Up until a few short decades ago when ultrasound imagery became sharp enough to reveal the relevant details, parents had to wait for the arrival of a new family member to learn its gender. Could a day come when they're not only aware of this at the point of conception, but have the final say in whether it's a boy or a girl? A significant breakthrough in genetics research out of Japan has raised this very question, with scientists establishing a new kind of chemical treatment that can produce mice litters made up mostly of a desired sex.

The work was carried out by scientists at Hiroshima University, who were on the hunt for biomarkers that could be used to distinguish X chromosomes from Y chromosomes, which are carried by individual sperm, with the former producing female offspring and the latter leading to male offspring.

Telling one from the other ahead of fertilization has historically proven difficult, but the Hiroshima University scientists claim to have now teased out some very useful differences. According to an analysis in mice, the X chromosome carries many more genes than the Y chromosome. They were able to identify around 500 of these that were active and unique to the X-bearing sperm and not to be found in the Y chromosome.

Of those 500 active genes, the team learned that 18 of those encode receptors that could serve as potential targets to dampen the swimming abilities of sperm carrying the female DNA. This led them to a chemical treatment that targeted two of these receptors in particular, and proved successful in applying the brakes to the sperm's motility.

Applying the technique to mouse sperm led to sperm traveling at different paces, in effect separating the X-chromosome-carrying swimmers from those carrying the Y-chromosome. Using the faster group for in vitro fertilization led to a litter of mice that were 90 percent male. Using the slower-swimming group instead, the litter wound up being 81 percent female. Far from perfect, but also far from the 50/50 split we've come to expect over hundreds of thousands years of human history.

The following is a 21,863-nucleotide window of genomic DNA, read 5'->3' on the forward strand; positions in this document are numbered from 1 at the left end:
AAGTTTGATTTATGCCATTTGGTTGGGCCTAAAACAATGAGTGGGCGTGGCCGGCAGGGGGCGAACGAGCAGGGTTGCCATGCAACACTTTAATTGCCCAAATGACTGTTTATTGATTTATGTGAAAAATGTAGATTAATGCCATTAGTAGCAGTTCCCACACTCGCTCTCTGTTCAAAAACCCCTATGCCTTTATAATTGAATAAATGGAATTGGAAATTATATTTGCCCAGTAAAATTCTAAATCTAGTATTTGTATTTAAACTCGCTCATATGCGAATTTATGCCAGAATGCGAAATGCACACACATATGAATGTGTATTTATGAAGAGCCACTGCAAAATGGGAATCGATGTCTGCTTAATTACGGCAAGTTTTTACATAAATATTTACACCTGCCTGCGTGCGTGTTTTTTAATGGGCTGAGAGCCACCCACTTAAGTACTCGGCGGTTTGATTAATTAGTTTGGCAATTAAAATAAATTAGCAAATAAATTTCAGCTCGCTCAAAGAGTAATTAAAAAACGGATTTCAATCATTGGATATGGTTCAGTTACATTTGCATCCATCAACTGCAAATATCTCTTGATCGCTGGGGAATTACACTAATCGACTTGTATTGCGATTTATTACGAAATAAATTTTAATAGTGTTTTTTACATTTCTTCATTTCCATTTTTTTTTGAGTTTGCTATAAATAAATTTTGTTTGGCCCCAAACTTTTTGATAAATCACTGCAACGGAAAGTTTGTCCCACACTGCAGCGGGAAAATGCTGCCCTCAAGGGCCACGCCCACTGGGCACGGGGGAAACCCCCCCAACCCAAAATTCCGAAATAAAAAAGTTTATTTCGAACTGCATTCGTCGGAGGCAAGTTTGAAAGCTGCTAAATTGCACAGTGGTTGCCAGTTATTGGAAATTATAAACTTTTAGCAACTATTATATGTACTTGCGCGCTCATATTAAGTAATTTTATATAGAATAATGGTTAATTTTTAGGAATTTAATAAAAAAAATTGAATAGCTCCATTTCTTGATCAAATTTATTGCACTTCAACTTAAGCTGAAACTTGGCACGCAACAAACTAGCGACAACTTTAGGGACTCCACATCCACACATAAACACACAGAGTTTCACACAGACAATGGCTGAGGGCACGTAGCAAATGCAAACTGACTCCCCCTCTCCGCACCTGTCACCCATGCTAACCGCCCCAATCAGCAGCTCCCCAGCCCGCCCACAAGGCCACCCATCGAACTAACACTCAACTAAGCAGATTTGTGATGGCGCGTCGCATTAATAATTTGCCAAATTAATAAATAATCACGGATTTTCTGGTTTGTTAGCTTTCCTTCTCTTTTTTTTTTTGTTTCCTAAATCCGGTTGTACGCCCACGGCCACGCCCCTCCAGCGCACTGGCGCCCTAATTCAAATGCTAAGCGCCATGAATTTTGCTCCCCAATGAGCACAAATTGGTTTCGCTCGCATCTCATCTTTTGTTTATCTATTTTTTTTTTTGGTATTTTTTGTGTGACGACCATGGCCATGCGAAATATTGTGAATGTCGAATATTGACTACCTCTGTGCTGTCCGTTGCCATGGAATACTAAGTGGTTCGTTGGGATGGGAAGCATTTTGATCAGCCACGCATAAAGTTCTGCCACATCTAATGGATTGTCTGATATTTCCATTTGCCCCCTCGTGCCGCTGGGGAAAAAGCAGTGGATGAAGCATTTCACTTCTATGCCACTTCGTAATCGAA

"The differential expression of receptor genes by the two sex chromosomes provides the basis for a novel and potentially highly useful method for separating X and Y sperm and we have already succeeded the selectively production of male or female in cattle and pig by this method," says Masayuki Shimada, study co-author.

As Shimada touches on there, gender preselection for livestock is an active area of research and one with important consequences concerning the environment and food security. Male cows, for example, yield greater quantities of meat per carcass than female, but current methods can be expensive and risk damage to the DNA.

This new method, according to the authors of the study, could offer a much simpler solution for use in in vitro fertilization and artificial insemination, techniques already widely used in livestock breeding practices. Regarding humans, the team believes that the technology would be "widely applicable" to other mammals, but do urge caution in this regard.

"Nonetheless, use of this method in human reproductive technology is speculative at the moment, and involves significant ethical issues unaffected by the utility of this new technique," says Shimada.

The research was published in the journal PLOS Biology.

Source: PLOS via ScienceDirect